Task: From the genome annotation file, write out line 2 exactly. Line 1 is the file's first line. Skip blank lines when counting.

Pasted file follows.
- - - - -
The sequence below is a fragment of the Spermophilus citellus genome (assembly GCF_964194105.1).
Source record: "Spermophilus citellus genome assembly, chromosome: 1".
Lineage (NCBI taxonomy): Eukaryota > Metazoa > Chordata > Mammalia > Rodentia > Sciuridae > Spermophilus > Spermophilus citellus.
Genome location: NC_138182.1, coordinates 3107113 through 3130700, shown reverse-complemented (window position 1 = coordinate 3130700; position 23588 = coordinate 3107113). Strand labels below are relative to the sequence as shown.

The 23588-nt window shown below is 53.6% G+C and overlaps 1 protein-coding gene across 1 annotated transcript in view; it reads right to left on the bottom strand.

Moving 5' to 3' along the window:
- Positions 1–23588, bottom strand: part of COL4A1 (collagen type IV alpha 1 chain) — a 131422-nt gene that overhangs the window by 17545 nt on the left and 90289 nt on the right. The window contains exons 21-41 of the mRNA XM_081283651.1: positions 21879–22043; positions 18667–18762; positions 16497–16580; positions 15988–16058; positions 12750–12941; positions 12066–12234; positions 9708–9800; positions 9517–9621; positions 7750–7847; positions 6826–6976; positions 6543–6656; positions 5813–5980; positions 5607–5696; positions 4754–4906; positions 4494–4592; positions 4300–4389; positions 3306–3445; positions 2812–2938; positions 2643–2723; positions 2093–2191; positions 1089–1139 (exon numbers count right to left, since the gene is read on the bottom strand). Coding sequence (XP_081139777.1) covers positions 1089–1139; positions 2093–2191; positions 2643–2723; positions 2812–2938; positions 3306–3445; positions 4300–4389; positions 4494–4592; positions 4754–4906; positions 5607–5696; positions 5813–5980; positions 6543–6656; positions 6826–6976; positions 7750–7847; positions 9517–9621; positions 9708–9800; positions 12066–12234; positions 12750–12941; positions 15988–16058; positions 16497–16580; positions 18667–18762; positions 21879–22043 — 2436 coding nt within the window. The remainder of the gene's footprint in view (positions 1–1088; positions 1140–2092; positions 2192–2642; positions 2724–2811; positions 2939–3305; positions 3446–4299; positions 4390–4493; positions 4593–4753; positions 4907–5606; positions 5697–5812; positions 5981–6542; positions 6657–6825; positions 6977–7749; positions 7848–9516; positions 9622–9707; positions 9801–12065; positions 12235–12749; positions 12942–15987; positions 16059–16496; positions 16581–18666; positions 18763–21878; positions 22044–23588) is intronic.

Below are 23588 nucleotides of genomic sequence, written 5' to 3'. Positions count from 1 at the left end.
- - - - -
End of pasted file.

Source record: "Spermophilus citellus genome assembly, chromosome: 1".